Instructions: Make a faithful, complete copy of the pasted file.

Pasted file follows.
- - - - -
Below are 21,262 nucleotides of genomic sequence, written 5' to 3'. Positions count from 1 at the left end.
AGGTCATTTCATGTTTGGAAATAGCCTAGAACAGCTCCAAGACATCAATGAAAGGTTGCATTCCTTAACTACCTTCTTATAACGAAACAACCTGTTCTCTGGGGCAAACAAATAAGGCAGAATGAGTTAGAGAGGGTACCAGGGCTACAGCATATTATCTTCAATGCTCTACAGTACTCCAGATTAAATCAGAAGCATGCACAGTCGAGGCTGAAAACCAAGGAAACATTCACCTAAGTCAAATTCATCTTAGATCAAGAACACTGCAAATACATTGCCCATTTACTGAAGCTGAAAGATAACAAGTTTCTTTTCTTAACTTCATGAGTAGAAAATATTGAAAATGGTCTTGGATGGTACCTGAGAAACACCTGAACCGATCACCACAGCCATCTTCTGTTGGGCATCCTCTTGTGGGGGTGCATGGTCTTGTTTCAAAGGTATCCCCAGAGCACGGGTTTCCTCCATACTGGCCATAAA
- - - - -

Below are 21,262 nucleotides of genomic sequence, written 5' to 3'. Positions count from 1 at the left end.
AGGTCATTTCATGTTTGGAAATAGCCTAGAACAGCTCCAAGACATCAATGAAAGGTTGCATTCCTTAACTACCTTCTTATAACGAAACAACCTGTTCTCTGGGGCAAACAAATAAGGCAGAATGAGTTAGAGAGGGTACCAGGGCTACAGCATATTATCTTCAATGCTCTACAGTACTCCAGATTAAATCAGAAGCATGCACAGTCGAGGCTGAAAACCAAGGAAACATTCACCTAAGTCAAATTCATCTTAGATCAAGAACACTGCAAATACATTGCCCATTTACTGAAGCTGAAAGATAACAAGTTTCTTTTCTTAACTTCATGAGTAGAAAATATTGAAAATGGTCTTGGATGGTACCTGAGAAACACCTGAACCGATCACCACAGCCATCTTCTGTTGGGCATCCTCTTGTGGGGGTGCATGGTCTTGTTTCAAAGGTATCCCCAGAGCACGGGTTTCCTCCATACTGGCCATAAA